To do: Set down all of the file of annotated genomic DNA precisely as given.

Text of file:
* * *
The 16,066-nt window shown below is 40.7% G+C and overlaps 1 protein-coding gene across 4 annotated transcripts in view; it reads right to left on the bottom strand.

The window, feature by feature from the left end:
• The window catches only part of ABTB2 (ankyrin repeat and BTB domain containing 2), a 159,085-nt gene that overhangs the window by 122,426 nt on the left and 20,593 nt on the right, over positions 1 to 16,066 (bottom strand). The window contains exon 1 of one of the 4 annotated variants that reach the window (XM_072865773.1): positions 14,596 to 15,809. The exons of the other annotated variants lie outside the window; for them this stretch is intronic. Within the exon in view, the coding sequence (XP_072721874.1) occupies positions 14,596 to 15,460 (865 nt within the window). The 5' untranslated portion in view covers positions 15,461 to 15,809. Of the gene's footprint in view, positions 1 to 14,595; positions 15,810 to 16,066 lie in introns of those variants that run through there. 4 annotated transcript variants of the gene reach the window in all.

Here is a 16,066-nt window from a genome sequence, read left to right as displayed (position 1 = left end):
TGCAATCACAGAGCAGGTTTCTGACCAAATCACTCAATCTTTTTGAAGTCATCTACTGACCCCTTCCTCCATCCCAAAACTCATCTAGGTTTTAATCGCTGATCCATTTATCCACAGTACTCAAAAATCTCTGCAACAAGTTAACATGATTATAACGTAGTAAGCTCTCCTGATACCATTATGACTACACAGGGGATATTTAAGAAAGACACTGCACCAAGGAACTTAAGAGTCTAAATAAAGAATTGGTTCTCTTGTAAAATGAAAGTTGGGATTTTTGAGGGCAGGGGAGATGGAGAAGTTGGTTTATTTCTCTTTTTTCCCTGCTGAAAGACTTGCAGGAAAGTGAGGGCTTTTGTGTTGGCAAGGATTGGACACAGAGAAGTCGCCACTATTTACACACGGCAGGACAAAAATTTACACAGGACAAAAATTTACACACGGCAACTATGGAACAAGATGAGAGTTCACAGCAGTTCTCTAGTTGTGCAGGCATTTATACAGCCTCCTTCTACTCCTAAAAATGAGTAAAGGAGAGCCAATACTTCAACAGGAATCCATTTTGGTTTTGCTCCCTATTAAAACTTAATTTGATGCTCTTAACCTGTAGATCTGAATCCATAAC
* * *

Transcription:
The 16,066-nt window shown below is 40.7% G+C and overlaps 1 protein-coding gene across 4 annotated transcripts in view; it reads right to left on the bottom strand.

The window, feature by feature from the left end:
• The window catches only part of ABTB2 (ankyrin repeat and BTB domain containing 2), a 159,085-nt gene that overhangs the window by 122,426 nt on the left and 20,593 nt on the right, over positions 1 to 16,066 (bottom strand). The window contains exon 1 of one of the 4 annotated variants that reach the window (XM_072865773.1): positions 14,596 to 15,809. The exons of the other annotated variants lie outside the window; for them this stretch is intronic. Within the exon in view, the coding sequence (XP_072721874.1) occupies positions 14,596 to 15,460 (865 nt within the window). The 5' untranslated portion in view covers positions 15,461 to 15,809. Of the gene's footprint in view, positions 1 to 14,595; positions 15,810 to 16,066 lie in introns of those variants that run through there. 4 annotated transcript variants of the gene reach the window in all.

Here is a 16,066-nt window from a genome sequence, read left to right as displayed (position 1 = left end):
TGCAATCACAGAGCAGGTTTCTGACCAAATCACTCAATCTTTTTGAAGTCATCTACTGACCCCTTCCTCCATCCCAAAACTCATCTAGGTTTTAATCGCTGATCCATTTATCCACAGTACTCAAAAATCTCTGCAACAAGTTAACATGATTATAACGTAGTAAGCTCTCCTGATACCATTATGACTACACAGGGGATATTTAAGAAAGACACTGCACCAAGGAACTTAAGAGTCTAAATAAAGAATTGGTTCTCTTGTAAAATGAAAGTTGGGATTTTTGAGGGCAGGGGAGATGGAGAAGTTGGTTTATTTCTCTTTTTTCCCTGCTGAAAGACTTGCAGGAAAGTGAGGGCTTTTGTGTTGGCAAGGATTGGACACAGAGAAGTCGCCACTATTTACACACGGCAGGACAAAAATTTACACAGGACAAAAATTTACACACGGCAACTATGGAACAAGATGAGAGTTCACAGCAGTTCTCTAGTTGTGCAGGCATTTATACAGCCTCCTTCTACTCCTAAAAATGAGTAAAGGAGAGCCAATACTTCAACAGGAATCCATTTTGGTTTTGCTCCCTATTAAAACTTAATTTGATGCTCTTAACCTGTAGATCTGAATCCATAAC